What are the issues, advantages and disadvantages of opening a plant or office south of the border? Find out from companies which have made the move.
January 1, 1999 by Cindy Macdonald, associate editor
If you have trouble delegating responsibility, don’t set up a second plant in another country, counsels one molding company owner. “You need to put your trust in the local employees,” he says.
“There are no Canadians at my U.S. plant. It is very important to validate the local people, to encourage them to do their best and take ownership of the operation.”
This executive, who wishes to remain anonymous, says with modern communication capabilities, he could have 24-hour monitoring of all the operations at his U.S. plant, but he has learned to relinquish the day-to-day control.
John Lefas, president of Wedtech Inc. agrees that local input is critical to the success of a plant in a foreign location. Wedtech is opening a compounding and grinding operation in Houston, TX to be near the Gulf Coast petrochemical market.
“We’ve hired local people because there are a lot of differences in the way things are done in Houston, in terms of laws and customs. We use local accountants and lawyers. It is important to appear to be a local player, not a transplant operation. We want to be a part of the community,” he says.
But local autonomy had to be balanced with functions and procedures at Wedtech’s other operations in Calgary and Brantford, and the Toronto head office.
“If you set up a totally independent company, you have duplication,” says Lefas. “We have installed an integrated manufacturing system that links all locations and functions of the company in a common platform. This permits us to centralize certain functions in purchasing, systems, and accounting to maintain efficiencies.”
In the case of our anonymous molder, he found that economies of scale in purchasing were lost as a cross-border company, but these were offset by lower transportation costs.
EXAMINE THE COSTS, LABOR MARKET
“When you get right down to it, the costs of operations in Michigan and Ontario are very similar,” says Richard Meyers, owner and president of M2M International Ltd., Wallaceburg, Ont. “The costs may be spread over different areas, but when you add them up they pretty much balance.”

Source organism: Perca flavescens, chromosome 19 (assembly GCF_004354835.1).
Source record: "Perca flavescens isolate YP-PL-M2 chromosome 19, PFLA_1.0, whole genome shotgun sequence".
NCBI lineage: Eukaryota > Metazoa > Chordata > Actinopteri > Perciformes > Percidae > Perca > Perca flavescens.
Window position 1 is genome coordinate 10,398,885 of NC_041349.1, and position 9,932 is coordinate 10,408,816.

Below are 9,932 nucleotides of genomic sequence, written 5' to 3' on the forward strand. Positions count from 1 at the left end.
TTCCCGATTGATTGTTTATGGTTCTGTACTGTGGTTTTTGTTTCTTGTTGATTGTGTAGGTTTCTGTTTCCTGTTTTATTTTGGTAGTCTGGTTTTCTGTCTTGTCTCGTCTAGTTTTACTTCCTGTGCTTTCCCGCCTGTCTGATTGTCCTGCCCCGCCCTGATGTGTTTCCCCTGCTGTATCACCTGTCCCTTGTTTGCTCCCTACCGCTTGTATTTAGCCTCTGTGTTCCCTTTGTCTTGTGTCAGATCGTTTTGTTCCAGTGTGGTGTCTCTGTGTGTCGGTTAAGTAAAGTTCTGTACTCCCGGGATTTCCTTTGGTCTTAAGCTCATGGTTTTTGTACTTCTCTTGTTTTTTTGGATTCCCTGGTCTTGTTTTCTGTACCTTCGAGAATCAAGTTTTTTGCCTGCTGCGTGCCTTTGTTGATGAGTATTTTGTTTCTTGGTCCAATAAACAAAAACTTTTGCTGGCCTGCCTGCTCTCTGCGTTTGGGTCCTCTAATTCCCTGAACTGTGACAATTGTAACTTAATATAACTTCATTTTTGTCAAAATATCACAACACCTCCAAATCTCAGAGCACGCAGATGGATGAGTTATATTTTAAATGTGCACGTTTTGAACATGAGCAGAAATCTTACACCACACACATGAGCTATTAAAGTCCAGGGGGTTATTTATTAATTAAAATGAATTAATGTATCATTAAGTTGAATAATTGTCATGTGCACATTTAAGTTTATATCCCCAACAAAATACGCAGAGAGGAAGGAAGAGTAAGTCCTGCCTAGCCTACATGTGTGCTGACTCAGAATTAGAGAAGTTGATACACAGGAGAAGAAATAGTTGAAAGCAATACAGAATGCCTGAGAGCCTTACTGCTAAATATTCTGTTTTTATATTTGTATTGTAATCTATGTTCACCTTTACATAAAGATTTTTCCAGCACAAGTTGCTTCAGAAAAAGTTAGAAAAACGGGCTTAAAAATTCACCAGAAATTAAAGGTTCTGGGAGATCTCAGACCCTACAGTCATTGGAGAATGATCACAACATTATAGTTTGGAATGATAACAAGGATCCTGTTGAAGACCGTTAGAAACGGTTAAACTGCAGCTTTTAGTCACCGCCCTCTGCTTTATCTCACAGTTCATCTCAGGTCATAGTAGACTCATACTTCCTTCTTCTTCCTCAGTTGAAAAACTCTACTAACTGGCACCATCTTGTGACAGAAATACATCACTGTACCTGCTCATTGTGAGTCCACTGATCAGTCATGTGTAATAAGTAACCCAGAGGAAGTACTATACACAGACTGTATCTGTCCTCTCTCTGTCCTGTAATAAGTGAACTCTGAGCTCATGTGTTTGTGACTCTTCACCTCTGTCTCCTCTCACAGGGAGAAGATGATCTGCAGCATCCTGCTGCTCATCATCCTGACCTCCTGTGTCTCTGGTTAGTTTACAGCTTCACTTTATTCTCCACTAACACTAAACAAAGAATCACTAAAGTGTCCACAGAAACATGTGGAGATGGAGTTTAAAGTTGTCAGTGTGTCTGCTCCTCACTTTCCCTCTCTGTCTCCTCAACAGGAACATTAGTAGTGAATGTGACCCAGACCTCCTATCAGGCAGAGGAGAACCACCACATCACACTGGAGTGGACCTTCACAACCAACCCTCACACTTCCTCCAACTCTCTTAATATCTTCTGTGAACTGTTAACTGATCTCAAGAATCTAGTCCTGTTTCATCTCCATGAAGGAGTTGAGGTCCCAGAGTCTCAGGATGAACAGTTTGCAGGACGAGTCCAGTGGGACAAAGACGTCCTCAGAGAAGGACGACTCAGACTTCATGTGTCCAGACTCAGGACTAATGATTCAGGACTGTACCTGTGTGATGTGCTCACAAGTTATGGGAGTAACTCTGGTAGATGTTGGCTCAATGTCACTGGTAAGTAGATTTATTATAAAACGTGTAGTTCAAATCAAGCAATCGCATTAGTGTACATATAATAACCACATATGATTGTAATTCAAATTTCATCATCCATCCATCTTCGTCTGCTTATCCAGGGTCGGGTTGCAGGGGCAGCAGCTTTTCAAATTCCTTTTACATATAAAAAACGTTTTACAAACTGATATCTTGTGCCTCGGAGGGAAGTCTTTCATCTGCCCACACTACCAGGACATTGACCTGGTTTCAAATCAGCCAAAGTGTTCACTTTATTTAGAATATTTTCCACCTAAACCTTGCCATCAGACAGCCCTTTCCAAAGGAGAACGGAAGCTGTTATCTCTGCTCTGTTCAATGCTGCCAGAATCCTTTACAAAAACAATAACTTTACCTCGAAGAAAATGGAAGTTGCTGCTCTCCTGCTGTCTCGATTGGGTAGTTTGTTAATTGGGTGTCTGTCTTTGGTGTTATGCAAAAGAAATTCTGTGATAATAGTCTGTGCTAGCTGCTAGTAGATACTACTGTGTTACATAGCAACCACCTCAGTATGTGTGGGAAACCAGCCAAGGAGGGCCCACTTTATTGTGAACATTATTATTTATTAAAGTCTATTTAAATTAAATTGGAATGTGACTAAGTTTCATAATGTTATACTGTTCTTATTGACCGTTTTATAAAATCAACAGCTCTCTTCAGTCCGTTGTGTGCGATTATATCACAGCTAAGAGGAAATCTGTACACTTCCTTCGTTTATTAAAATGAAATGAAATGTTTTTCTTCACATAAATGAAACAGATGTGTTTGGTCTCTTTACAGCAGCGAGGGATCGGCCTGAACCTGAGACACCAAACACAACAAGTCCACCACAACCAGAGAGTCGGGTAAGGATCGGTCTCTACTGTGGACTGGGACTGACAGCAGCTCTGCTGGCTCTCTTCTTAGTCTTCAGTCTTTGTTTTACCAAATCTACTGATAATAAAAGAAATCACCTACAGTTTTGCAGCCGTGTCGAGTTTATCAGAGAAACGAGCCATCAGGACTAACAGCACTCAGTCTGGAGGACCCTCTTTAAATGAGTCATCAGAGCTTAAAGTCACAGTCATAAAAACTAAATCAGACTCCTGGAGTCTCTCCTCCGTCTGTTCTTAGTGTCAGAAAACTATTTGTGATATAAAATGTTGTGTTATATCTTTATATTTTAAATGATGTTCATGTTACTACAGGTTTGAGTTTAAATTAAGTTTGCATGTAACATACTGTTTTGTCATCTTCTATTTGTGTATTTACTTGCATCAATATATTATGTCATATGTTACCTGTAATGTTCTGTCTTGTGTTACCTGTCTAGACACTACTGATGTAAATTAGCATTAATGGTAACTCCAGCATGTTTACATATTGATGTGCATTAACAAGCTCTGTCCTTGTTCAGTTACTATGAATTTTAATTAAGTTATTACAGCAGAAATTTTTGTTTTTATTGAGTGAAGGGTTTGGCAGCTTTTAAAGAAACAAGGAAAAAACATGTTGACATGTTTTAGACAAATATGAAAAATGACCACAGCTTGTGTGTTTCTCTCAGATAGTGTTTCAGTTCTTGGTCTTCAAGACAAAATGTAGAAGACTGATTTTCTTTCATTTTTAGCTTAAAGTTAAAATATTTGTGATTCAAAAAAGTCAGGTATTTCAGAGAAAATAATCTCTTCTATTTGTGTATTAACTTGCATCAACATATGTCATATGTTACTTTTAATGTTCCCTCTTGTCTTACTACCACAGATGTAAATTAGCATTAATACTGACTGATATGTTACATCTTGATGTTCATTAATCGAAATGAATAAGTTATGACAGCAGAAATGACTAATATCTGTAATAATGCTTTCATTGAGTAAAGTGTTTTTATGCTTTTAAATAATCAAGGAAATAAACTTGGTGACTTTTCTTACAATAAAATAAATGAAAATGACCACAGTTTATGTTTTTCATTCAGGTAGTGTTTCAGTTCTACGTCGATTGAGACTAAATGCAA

M2M opened up a sales office in Michigan nine years ago, and a manufacturing facility in the state a few years later. Meyers says the decision to expand into Michigan was based on the need to be closer to their customers in the automotive sector. He says the Michigan state government was supportive in finding a building and getting established, but that a newly proposed tax (yet to be finalized) on businesses with home offices outside Michigan could severely detract from the incentive to do business in the state.
The anonymous molder noticed a marked difference in the quality and quantity of labor available for his Toronto plant and the subsidiary operation near Scranton, PA. “In Toronto, you have abundant skilled and unskilled labor,” he says. “In the U.S., it is difficult now to find workers because of the low unemployment level.” He has also found the labor resources for his U.S. operation are less technically skilled and do not have the fierce work ethic he is accustomed to in Toronto.
Lefas notes that the labor market in Houston is tight, and the economy is in a growth phase. This has made it a more lengthy and more costly process to have the new plant built, but enhances long-term growth and creates a positive business environment once the operation is up and running.
DON’T TRUST VERBAL AGREEMENTS
While the unnamed cross-border molder advises putting your faith in the local people, he says not to depend on promised incentives or low power rates when making a relocation decision.
“Initially, I was told electrical costs were competitive with Canada, but now I pay significantly more in the U.S.,” he says. His advice: if you are promised a low rate by a utility, get it in writing, and agree on what recourse you have for compensation if the agreement is not honored.
On the positive side, there is plenty of power available for his U.S. plant, in contrast with Canada, where he’s had a four-month bureaucratic battle just to get upgraded service for the Toronto site.
As for incentives, “You should not even consider the incentives offered by state and municipal governments as a factor in decision-making. There’s so much red tape involved, you’ll probably give up on them.”
SOURCES OF ADVICE
The local Chamber of Commerce was the best source of relocation assistance for information on contacts and local customs for this molder. The Chamber of Commerce or economic development agency should be your first stop, he advises. Have someone drive you around the area so you can observe the town and its people.
Lefas also counts on his own observations when choosing a site. “You have to walk the land, do your own homework,” he counsels. In researching the Houston move, he tapped into the resources of the local Chamber of Commerce, a group called Texas International Partnership, realtors, and business associates, including suppliers and prospective customers.
INTERNATIONAL UPS AND DOWNS
A benefit of launching an international location, says Lefas, is the diversification it provides for your business. “Because you are operating in two markets, your business becomes more robust. As well, you have access to different technologies, different cultural influences, different talent.”
On the down side, Lefas finds himself traveling a lot and he’s had to spread management pretty thin to cover the new operation.
M2M’s Meyers says expansion to the U.S. has given his company local presence in a much bigger market and the ability to interact more closely with his customers. “I think it’s a necessity in doing business in the automotive market that you have a manufacturing or engineering office in Detroit, even at the smaller levels of a $10 million-per-year company.” CPL